How do you dive into the heart of a city? Better rephrase the question—where is everyone eating right now? A hot restaurant is more than a place to have a meal; it’s the microcosm of a scene, the movers sitting elbow to elbow with the shakers. Case in point: Coya (pictured; $$$), in London, where aristos and art dealers alike dine on sea-bream ceviche, rib eye with chimichurri, and other bites from Peru, culinary touchstone of the moment. It’s the newest opening from restaurateur Arjun Waney, whose Zuma and Arts Club were themselves era-defining canteens for the in-crowd.

The long-awaited Covent Garden outpost of Balthazar (44-20/3301-1155; $$) is a near-replica of the New York original, down to the distressed mirrors, steak frites, and media bigwigs in the booths.

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Chicken: So Hot Right Now in London


Seems chicken is the muse of the moment for London restaurants. To wit:

In Kentish Town, Soho House recently opened Chicken Shop. The design was modeled after a 1950s American general store (think checked floors and a bar with stool seating).

After a food truck test drive, Canteen co-founder Cass Titcombe opened Roost as a brick-and-mortar restaurant in Soho, offering free-range British chicken—fried, grilled, or roasted.

At Tramshed, Mark Hix’s buzzy new chicken-and-steak restaurant in Shoreditch, a specially commissioned Damien Hirst featuring a cow and a cockerel in formaldehyde takes center stage (how appetizing); in the basement, Cock ‘n’ Bull gallery showcases works by local artists.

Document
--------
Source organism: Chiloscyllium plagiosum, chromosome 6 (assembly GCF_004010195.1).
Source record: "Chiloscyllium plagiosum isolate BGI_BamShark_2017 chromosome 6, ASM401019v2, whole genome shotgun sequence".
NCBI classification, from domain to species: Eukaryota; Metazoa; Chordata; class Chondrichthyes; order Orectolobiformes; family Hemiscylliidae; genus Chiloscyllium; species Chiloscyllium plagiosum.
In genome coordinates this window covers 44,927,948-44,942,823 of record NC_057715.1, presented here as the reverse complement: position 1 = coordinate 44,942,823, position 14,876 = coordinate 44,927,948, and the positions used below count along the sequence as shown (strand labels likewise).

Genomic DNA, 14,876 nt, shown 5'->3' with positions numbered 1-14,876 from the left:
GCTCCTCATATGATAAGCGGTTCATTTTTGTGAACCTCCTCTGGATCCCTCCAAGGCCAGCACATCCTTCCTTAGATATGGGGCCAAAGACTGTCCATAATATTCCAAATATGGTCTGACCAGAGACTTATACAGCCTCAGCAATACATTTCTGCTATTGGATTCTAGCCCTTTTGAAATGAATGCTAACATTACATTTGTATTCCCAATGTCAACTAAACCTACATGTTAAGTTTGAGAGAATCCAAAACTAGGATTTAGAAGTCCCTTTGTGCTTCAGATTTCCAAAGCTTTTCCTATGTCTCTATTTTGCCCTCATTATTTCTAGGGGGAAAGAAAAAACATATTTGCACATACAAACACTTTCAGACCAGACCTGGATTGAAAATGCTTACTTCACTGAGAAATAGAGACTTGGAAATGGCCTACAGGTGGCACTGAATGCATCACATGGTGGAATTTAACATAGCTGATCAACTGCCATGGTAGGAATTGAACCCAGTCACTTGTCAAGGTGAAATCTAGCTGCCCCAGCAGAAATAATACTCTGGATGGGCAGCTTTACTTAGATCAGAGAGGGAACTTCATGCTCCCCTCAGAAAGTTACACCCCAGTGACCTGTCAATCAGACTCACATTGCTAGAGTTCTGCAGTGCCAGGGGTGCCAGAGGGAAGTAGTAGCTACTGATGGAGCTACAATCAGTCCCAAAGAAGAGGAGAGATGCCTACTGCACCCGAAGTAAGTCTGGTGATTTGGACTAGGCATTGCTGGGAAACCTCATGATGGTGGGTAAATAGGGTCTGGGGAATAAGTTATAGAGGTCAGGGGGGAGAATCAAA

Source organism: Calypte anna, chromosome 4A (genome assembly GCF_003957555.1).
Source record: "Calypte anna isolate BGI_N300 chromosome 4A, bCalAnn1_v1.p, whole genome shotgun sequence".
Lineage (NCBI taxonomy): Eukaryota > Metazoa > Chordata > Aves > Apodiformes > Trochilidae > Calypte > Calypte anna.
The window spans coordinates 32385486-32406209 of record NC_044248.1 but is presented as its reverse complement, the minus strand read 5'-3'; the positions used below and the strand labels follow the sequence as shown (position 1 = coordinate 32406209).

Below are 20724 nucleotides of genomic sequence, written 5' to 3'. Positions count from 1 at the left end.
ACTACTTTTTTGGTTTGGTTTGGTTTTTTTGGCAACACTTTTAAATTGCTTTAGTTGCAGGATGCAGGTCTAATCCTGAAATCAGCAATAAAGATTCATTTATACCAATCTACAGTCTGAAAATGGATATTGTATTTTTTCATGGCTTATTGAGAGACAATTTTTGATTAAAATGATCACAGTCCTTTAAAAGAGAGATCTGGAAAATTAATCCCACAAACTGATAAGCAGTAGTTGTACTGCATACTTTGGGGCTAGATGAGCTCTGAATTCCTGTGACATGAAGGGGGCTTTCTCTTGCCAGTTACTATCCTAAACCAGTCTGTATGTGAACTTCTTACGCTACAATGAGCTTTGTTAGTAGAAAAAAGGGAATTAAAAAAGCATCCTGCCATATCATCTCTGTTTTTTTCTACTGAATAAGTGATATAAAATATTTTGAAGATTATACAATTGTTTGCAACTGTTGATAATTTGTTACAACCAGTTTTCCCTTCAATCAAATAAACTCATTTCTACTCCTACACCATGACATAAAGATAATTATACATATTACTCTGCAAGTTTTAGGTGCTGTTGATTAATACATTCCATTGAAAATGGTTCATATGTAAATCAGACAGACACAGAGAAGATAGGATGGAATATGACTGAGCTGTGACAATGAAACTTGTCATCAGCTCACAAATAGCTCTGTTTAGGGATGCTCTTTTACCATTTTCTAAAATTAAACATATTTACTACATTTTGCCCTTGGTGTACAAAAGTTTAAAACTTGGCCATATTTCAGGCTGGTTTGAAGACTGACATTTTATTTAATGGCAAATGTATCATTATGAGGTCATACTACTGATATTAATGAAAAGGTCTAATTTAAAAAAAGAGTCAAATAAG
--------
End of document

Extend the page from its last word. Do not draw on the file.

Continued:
Wishbone, a fried chicken joint and cocktail bar from William Leigh and Scott Collins (also behind Meat Liquor), is now open at Brixton Market.

See more of London's best restaurants.

Christine Ajudua is Travel + Leisure's London correspondent.

U.S. Embassy in London to Relocate


The U.S. Embassy in London is moving to Vauxhall—which is interesting, considering the south-of-the-Thames location. Currently, the area is known for its gay bar scene as well as its scattered but strong food offerings, such as the excellent Brunswick House Café.

The Ballymore Group is heading up a surrounding residential/retail development, complete with a 100-room waterside hotel, called Embassy Gardens. It’s part of the mayor’s Nine Elms South Bank regeneration project, aka London’s “Third City” (after the Square Mile to the east and Westminster to the west). Sir Terry Farrell is the architect, and will incorporate elements of New York’s meatpacking district as well as London’s Victorian and Edwardian mansion blocks. This is all pretty far off (dates pending), but in the meantime, this area is on the up.

Christine Ajudua is Travel + Leisure's London correspondent.

Behind the Scenes at a T+L Photo Shoot


“We were finishing up a morning shoot in the Philippines on White Beach in Boracay, this big, long stretch of supersoft, sugary sand on the island’s western coast. It’s lined with resorts.

Before heading to our next location, we took a swim in the sea just outside our hotel. While drying off, I spotted this couple sleeping with their big, floppy, matching sun hats. They weren’t wearing bathing suits, so I assumed they were just arriving, maybe waiting to check in. For me this moment encompasses that whole feeling you get at the start of a vacation: when you know that everything’s going to be taken care of and your needs will be met. The sky is going to be ablue and the sun will be out, and the palm trees will shade you. The water is going to be warm; the drinks, cool; and the daybeds are there. It’s time to relax.” —Emily Nathan, photographer